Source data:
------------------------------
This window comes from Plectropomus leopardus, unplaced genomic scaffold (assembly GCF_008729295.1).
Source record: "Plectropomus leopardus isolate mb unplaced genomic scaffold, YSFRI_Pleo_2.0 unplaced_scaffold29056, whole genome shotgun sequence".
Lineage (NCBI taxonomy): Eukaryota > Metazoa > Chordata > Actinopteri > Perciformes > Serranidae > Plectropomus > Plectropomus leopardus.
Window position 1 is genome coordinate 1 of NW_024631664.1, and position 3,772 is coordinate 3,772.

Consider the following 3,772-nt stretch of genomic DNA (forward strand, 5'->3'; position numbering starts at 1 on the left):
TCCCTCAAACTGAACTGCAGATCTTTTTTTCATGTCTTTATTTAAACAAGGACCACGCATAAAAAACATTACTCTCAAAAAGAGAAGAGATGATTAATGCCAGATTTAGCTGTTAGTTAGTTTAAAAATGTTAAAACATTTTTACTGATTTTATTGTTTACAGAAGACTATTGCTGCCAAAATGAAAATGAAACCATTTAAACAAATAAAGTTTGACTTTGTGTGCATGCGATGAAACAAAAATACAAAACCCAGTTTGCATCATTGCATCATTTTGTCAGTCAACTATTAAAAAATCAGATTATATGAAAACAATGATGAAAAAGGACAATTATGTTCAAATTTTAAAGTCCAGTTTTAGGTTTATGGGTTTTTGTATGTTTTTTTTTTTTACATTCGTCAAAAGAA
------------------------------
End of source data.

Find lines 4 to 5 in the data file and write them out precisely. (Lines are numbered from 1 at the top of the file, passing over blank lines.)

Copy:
Window position 1 is genome coordinate 1 of NW_024631664.1, and position 3,772 is coordinate 3,772.

Consider the following 3,772-nt stretch of genomic DNA (forward strand, 5'->3'; position numbering starts at 1 on the left):